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From pen and paper to data automation: A quick-start guide to truck service dashboards

David Sickels is the Associate Editor of Tire Review and Fleet Equipment magazines. He has a history of working in the media, marketing and automotive industries in both print and online.

dashboards

Glance around your office and tell me if this sounds right: The room is stuffed with stacks of service documents and hand-written notes, whiteboards covered in ink, a few filing cabinets filled with years of archives, and a desktop computer with folders full of Excel sheets. To the untrained eye it’s a daunting, unorganized jungle of information, but for you, it’s the sum of your fleet’s service-related knowledge—and you know where to find every detail about what’s going on with the trucks in your fleet.

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So when someone tries to convince you to start using digital service dashboards to collect and organize your data, you’ve never been interested. Your system works for you, and you can’t imagine how long it would take to learn the complexities of a new piece of software.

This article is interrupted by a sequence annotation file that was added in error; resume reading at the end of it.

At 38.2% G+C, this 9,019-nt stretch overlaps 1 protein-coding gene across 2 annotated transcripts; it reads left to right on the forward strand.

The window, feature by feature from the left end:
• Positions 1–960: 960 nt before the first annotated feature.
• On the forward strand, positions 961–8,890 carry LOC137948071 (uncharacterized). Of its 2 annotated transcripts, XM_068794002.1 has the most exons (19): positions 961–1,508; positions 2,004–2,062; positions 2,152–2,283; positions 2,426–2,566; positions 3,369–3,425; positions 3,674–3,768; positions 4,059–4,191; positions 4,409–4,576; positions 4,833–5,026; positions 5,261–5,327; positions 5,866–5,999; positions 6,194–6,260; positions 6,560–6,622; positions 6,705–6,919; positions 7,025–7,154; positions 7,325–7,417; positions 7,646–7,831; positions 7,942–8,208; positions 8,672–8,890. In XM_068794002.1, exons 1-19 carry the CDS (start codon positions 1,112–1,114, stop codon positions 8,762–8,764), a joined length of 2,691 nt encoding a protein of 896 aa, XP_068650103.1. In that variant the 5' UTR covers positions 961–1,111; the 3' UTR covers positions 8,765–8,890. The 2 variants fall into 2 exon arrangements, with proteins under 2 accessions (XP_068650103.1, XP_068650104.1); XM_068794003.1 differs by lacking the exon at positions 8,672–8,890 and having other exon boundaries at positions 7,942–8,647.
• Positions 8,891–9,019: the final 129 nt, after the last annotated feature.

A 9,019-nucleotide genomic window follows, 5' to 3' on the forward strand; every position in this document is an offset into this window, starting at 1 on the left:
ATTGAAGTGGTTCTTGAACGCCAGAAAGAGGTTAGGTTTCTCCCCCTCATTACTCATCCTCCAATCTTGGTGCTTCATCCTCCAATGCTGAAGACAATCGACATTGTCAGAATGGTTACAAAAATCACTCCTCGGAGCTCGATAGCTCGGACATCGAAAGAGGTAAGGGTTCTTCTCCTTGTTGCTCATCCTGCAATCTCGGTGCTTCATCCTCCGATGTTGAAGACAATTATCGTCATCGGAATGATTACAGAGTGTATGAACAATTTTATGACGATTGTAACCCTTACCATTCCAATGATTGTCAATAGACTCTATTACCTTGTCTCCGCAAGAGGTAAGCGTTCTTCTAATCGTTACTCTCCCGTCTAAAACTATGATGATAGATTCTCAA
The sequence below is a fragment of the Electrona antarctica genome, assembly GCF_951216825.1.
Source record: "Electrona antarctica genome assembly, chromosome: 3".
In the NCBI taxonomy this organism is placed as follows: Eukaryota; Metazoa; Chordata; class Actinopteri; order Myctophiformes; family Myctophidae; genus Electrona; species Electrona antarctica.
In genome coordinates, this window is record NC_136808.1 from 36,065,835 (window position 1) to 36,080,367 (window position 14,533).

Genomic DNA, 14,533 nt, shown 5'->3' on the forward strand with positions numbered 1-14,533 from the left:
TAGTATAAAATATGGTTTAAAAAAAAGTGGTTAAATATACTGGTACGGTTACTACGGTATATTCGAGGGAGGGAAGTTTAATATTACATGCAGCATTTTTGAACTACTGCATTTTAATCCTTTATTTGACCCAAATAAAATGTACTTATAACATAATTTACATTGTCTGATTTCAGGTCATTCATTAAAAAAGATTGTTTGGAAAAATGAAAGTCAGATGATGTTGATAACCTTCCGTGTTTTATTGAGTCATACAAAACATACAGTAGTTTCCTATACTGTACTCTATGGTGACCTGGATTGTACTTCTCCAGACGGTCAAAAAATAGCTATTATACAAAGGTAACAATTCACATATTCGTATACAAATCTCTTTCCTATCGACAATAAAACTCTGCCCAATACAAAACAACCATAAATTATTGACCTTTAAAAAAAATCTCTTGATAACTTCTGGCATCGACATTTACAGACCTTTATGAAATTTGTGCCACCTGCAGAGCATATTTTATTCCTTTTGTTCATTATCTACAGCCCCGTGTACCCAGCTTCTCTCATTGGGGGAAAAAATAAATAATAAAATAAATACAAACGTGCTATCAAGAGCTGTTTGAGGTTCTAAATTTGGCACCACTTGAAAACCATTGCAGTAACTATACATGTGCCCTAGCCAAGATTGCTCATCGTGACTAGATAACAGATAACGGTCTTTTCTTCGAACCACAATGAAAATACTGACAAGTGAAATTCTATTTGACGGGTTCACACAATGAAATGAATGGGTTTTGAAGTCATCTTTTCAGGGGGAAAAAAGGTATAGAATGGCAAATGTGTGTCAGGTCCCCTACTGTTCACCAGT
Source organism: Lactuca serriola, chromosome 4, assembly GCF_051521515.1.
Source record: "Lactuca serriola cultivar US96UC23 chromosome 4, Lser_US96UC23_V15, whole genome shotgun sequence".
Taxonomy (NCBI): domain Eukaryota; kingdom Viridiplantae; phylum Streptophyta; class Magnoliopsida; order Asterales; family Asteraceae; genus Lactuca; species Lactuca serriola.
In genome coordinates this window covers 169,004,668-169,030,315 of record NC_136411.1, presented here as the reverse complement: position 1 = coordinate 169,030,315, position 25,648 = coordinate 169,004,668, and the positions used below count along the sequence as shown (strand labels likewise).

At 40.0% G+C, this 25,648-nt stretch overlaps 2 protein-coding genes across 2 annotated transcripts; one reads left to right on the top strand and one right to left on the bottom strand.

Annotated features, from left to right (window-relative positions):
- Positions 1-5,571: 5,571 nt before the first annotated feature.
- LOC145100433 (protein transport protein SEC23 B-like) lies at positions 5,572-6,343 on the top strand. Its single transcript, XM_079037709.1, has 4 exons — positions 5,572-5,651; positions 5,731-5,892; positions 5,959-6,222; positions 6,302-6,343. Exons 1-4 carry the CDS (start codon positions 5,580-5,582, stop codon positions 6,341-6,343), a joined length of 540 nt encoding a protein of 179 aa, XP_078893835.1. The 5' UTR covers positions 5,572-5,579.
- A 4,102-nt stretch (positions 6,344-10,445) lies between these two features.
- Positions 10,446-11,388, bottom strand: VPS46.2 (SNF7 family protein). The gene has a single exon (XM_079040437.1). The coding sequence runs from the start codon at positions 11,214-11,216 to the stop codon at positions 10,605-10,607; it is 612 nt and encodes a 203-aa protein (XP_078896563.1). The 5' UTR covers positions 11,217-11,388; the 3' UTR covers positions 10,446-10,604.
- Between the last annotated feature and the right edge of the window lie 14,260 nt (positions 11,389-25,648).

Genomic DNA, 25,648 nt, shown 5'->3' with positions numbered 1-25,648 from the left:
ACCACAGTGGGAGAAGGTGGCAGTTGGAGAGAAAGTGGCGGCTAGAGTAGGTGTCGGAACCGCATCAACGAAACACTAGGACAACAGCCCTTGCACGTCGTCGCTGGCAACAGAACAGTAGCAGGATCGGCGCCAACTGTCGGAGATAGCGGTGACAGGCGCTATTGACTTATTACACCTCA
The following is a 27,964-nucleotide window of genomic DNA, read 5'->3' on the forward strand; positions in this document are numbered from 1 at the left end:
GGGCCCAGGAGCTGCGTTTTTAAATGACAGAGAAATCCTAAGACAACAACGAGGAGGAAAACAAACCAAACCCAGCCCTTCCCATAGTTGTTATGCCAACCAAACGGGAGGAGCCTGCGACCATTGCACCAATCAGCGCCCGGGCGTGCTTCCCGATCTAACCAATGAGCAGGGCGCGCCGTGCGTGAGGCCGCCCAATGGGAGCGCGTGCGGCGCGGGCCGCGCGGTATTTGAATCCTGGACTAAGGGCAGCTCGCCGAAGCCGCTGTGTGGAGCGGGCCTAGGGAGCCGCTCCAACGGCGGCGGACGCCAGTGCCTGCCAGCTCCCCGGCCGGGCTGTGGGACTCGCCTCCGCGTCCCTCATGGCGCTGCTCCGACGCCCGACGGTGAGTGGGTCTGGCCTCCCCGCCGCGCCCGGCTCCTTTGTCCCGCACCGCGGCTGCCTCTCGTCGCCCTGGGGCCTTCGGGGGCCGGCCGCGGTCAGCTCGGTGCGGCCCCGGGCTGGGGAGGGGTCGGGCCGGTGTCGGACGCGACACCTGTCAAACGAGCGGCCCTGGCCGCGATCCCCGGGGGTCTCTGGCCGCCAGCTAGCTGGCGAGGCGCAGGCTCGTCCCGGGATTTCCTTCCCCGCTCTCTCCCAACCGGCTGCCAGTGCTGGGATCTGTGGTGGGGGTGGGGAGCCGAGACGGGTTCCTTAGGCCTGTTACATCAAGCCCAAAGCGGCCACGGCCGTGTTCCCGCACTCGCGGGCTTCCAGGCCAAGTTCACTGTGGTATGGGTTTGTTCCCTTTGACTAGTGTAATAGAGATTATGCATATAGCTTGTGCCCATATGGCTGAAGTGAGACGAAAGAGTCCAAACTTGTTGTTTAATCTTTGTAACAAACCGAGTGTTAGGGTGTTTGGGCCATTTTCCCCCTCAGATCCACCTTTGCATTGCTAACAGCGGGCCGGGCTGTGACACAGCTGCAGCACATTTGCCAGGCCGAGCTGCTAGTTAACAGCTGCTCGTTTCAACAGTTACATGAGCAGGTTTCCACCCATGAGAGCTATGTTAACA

If this sounds familiar, know this: service dashboards are much more than a simple organizational tool. They’re your key to improving your fleet’s ROI and vehicle uptime, and can give you the confidence to know that your trucks are running in tip-top shape, not to mention the super-human ability to know when something’s about to go wrong before it actually does.

Interested? Then start with this guide to getting started with service dashboards.

It’s your data—and you’re missing out on it

A fleet manager relying on pen and paper or digital spreadsheets is limiting her ability to make rapid decisions in real time using the most up-to-date data available, explains Pete Russo, senior vice president of product innovation and strategy for Decisiv, a provider of service relationship management solutions for fleets.

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“A service dashboard can be instrumental in effectively managing vehicle uptime,” Russo says. “It provides multiple ways by user role to view service information to easily understand what is going on with the fleet’s vehicles, get automated alerts on actions that need to be taken, make better and faster decisions and gain historical insights for improving service programs that drive vehicle uptime.”

And, he says, dashboards are designed to be updated automatically, as opposed to paper or spreadsheets which are generally updated after the work is finished and already documented in the source system.